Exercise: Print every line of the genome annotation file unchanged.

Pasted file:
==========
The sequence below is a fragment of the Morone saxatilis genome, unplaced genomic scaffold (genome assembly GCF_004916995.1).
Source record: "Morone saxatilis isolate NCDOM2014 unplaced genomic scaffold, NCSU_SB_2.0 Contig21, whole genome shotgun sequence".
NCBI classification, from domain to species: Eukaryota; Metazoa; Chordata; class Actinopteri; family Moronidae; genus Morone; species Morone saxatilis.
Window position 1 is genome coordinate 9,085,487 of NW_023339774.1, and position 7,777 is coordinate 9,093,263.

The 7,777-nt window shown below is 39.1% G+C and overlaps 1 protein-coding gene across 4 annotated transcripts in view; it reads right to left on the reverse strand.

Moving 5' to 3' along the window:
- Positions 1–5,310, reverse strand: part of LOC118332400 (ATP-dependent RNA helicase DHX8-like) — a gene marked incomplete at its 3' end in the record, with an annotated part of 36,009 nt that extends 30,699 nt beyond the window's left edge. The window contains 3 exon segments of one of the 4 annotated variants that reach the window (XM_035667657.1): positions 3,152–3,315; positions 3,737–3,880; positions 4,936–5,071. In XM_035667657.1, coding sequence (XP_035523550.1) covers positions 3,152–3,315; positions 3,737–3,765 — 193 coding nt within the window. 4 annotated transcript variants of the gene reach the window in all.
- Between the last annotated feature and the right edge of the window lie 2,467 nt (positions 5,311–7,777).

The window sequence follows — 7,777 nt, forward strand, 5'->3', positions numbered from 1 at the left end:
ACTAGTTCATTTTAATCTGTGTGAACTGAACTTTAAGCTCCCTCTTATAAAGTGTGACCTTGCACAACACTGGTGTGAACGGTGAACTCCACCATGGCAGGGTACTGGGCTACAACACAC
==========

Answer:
The sequence below is a fragment of the Morone saxatilis genome, unplaced genomic scaffold (genome assembly GCF_004916995.1).
Source record: "Morone saxatilis isolate NCDOM2014 unplaced genomic scaffold, NCSU_SB_2.0 Contig21, whole genome shotgun sequence".
NCBI classification, from domain to species: Eukaryota; Metazoa; Chordata; class Actinopteri; family Moronidae; genus Morone; species Morone saxatilis.
Window position 1 is genome coordinate 9,085,487 of NW_023339774.1, and position 7,777 is coordinate 9,093,263.

The 7,777-nt window shown below is 39.1% G+C and overlaps 1 protein-coding gene across 4 annotated transcripts in view; it reads right to left on the reverse strand.

Moving 5' to 3' along the window:
- Positions 1–5,310, reverse strand: part of LOC118332400 (ATP-dependent RNA helicase DHX8-like) — a gene marked incomplete at its 3' end in the record, with an annotated part of 36,009 nt that extends 30,699 nt beyond the window's left edge. The window contains 3 exon segments of one of the 4 annotated variants that reach the window (XM_035667657.1): positions 3,152–3,315; positions 3,737–3,880; positions 4,936–5,071. In XM_035667657.1, coding sequence (XP_035523550.1) covers positions 3,152–3,315; positions 3,737–3,765 — 193 coding nt within the window. 4 annotated transcript variants of the gene reach the window in all.
- Between the last annotated feature and the right edge of the window lie 2,467 nt (positions 5,311–7,777).

The window sequence follows — 7,777 nt, forward strand, 5'->3', positions numbered from 1 at the left end:
ACTAGTTCATTTTAATCTGTGTGAACTGAACTTTAAGCTCCCTCTTATAAAGTGTGACCTTGCACAACACTGGTGTGAACGGTGAACTCCACCATGGCAGGGTACTGGGCTACAACACAC